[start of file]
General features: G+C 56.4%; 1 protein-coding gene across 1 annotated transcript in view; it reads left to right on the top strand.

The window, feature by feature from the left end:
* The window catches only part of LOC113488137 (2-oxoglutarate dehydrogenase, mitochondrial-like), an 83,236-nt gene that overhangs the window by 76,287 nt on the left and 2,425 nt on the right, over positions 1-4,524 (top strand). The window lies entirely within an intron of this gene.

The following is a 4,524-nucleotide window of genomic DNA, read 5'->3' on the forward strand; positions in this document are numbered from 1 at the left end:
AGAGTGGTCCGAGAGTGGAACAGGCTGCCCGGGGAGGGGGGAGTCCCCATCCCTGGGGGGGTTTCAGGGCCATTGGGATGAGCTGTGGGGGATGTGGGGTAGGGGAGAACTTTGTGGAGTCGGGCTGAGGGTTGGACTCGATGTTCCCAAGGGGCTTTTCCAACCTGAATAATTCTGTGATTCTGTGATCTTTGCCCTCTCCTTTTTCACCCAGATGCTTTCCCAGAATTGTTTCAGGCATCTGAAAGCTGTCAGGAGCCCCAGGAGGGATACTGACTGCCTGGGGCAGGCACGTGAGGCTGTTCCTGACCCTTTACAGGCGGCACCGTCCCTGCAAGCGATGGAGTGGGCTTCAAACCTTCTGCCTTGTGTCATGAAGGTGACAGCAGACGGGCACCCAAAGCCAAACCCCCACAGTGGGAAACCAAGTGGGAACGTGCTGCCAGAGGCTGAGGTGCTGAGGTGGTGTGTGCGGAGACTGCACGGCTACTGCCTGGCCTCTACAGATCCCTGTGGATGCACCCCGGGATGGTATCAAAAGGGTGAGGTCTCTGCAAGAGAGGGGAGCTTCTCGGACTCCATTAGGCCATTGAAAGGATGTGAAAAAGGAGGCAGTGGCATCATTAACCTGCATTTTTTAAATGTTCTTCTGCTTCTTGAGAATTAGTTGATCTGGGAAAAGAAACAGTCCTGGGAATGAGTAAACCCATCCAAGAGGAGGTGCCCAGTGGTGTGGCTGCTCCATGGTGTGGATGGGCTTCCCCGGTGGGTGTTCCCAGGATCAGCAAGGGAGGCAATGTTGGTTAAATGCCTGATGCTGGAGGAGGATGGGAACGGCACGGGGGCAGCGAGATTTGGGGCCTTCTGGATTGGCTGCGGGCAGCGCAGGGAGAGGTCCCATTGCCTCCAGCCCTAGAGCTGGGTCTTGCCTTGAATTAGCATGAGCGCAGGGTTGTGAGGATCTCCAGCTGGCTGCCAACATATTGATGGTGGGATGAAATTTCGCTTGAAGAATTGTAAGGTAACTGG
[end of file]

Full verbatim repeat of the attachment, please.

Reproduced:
General features: G+C 56.4%; 1 protein-coding gene across 1 annotated transcript in view; it reads left to right on the top strand.

The window, feature by feature from the left end:
* The window catches only part of LOC113488137 (2-oxoglutarate dehydrogenase, mitochondrial-like), an 83,236-nt gene that overhangs the window by 76,287 nt on the left and 2,425 nt on the right, over positions 1-4,524 (top strand). The window lies entirely within an intron of this gene.

The following is a 4,524-nucleotide window of genomic DNA, read 5'->3' on the forward strand; positions in this document are numbered from 1 at the left end:
AGAGTGGTCCGAGAGTGGAACAGGCTGCCCGGGGAGGGGGGAGTCCCCATCCCTGGGGGGGTTTCAGGGCCATTGGGATGAGCTGTGGGGGATGTGGGGTAGGGGAGAACTTTGTGGAGTCGGGCTGAGGGTTGGACTCGATGTTCCCAAGGGGCTTTTCCAACCTGAATAATTCTGTGATTCTGTGATCTTTGCCCTCTCCTTTTTCACCCAGATGCTTTCCCAGAATTGTTTCAGGCATCTGAAAGCTGTCAGGAGCCCCAGGAGGGATACTGACTGCCTGGGGCAGGCACGTGAGGCTGTTCCTGACCCTTTACAGGCGGCACCGTCCCTGCAAGCGATGGAGTGGGCTTCAAACCTTCTGCCTTGTGTCATGAAGGTGACAGCAGACGGGCACCCAAAGCCAAACCCCCACAGTGGGAAACCAAGTGGGAACGTGCTGCCAGAGGCTGAGGTGCTGAGGTGGTGTGTGCGGAGACTGCACGGCTACTGCCTGGCCTCTACAGATCCCTGTGGATGCACCCCGGGATGGTATCAAAAGGGTGAGGTCTCTGCAAGAGAGGGGAGCTTCTCGGACTCCATTAGGCCATTGAAAGGATGTGAAAAAGGAGGCAGTGGCATCATTAACCTGCATTTTTTAAATGTTCTTCTGCTTCTTGAGAATTAGTTGATCTGGGAAAAGAAACAGTCCTGGGAATGAGTAAACCCATCCAAGAGGAGGTGCCCAGTGGTGTGGCTGCTCCATGGTGTGGATGGGCTTCCCCGGTGGGTGTTCCCAGGATCAGCAAGGGAGGCAATGTTGGTTAAATGCCTGATGCTGGAGGAGGATGGGAACGGCACGGGGGCAGCGAGATTTGGGGCCTTCTGGATTGGCTGCGGGCAGCGCAGGGAGAGGTCCCATTGCCTCCAGCCCTAGAGCTGGGTCTTGCCTTGAATTAGCATGAGCGCAGGGTTGTGAGGATCTCCAGCTGGCTGCCAACATATTGATGGTGGGATGAAATTTCGCTTGAAGAATTGTAAGGTAACTGG